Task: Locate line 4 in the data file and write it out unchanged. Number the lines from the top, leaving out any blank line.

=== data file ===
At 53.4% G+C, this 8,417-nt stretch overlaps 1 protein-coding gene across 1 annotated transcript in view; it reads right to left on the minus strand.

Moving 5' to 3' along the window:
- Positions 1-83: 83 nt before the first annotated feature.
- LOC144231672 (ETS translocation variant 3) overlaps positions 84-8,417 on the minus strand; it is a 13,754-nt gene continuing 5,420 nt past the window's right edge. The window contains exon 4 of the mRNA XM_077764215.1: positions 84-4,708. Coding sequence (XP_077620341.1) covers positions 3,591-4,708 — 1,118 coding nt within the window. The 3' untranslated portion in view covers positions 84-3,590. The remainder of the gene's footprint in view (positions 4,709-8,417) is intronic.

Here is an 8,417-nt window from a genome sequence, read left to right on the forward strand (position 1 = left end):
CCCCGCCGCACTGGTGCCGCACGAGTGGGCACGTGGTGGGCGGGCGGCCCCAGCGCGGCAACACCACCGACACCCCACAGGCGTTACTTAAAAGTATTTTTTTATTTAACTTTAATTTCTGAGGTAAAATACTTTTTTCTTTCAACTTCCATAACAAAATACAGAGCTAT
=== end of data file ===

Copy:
- LOC144231672 (ETS translocation variant 3) overlaps positions 84-8,417 on the minus strand; it is a 13,754-nt gene continuing 5,420 nt past the window's right edge. The window contains exon 4 of the mRNA XM_077764215.1: positions 84-4,708. Coding sequence (XP_077620341.1) covers positions 3,591-4,708 — 1,118 coding nt within the window. The 3' untranslated portion in view covers positions 84-3,590. The remainder of the gene's footprint in view (positions 4,709-8,417) is intronic.